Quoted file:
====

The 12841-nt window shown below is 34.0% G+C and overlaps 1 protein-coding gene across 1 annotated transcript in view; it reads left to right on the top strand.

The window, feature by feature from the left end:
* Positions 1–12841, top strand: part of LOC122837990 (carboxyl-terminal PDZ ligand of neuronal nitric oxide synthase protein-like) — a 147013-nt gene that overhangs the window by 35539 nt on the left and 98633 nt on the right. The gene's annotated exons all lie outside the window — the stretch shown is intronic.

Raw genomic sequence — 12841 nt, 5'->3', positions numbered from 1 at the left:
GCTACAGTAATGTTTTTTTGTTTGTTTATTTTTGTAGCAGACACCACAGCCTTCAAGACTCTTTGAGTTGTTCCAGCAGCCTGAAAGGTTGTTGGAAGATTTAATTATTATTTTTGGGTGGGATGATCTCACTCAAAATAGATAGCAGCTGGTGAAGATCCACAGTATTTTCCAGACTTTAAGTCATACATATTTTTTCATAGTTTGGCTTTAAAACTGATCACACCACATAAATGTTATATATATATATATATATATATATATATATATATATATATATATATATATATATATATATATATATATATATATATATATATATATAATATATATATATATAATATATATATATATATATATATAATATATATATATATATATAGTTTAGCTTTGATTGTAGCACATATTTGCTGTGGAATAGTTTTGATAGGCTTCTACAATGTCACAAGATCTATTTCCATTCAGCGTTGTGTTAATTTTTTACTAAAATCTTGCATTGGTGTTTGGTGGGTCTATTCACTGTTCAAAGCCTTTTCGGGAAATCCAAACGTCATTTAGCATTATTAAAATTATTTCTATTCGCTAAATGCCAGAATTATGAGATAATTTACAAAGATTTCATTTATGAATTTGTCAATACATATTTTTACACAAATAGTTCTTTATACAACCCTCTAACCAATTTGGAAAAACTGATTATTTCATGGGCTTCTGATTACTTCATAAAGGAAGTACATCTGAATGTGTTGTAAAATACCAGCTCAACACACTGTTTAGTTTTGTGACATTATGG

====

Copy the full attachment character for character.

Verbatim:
The 12841-nt window shown below is 34.0% G+C and overlaps 1 protein-coding gene across 1 annotated transcript in view; it reads left to right on the top strand.

The window, feature by feature from the left end:
* Positions 1–12841, top strand: part of LOC122837990 (carboxyl-terminal PDZ ligand of neuronal nitric oxide synthase protein-like) — a 147013-nt gene that overhangs the window by 35539 nt on the left and 98633 nt on the right. The gene's annotated exons all lie outside the window — the stretch shown is intronic.

Raw genomic sequence — 12841 nt, 5'->3', positions numbered from 1 at the left:
GCTACAGTAATGTTTTTTTGTTTGTTTATTTTTGTAGCAGACACCACAGCCTTCAAGACTCTTTGAGTTGTTCCAGCAGCCTGAAAGGTTGTTGGAAGATTTAATTATTATTTTTGGGTGGGATGATCTCACTCAAAATAGATAGCAGCTGGTGAAGATCCACAGTATTTTCCAGACTTTAAGTCATACATATTTTTTCATAGTTTGGCTTTAAAACTGATCACACCACATAAATGTTATATATATATATATATATATATATATATATATATATATATATATATATATATATATATATATATATATATATATATATATATATATAATATATATATATATAATATATATATATATATATATATAATATATATATATATATATAGTTTAGCTTTGATTGTAGCACATATTTGCTGTGGAATAGTTTTGATAGGCTTCTACAATGTCACAAGATCTATTTCCATTCAGCGTTGTGTTAATTTTTTACTAAAATCTTGCATTGGTGTTTGGTGGGTCTATTCACTGTTCAAAGCCTTTTCGGGAAATCCAAACGTCATTTAGCATTATTAAAATTATTTCTATTCGCTAAATGCCAGAATTATGAGATAATTTACAAAGATTTCATTTATGAATTTGTCAATACATATTTTTACACAAATAGTTCTTTATACAACCCTCTAACCAATTTGGAAAAACTGATTATTTCATGGGCTTCTGATTACTTCATAAAGGAAGTACATCTGAATGTGTTGTAAAATACCAGCTCAACACACTGTTTAGTTTTGTGACATTATGG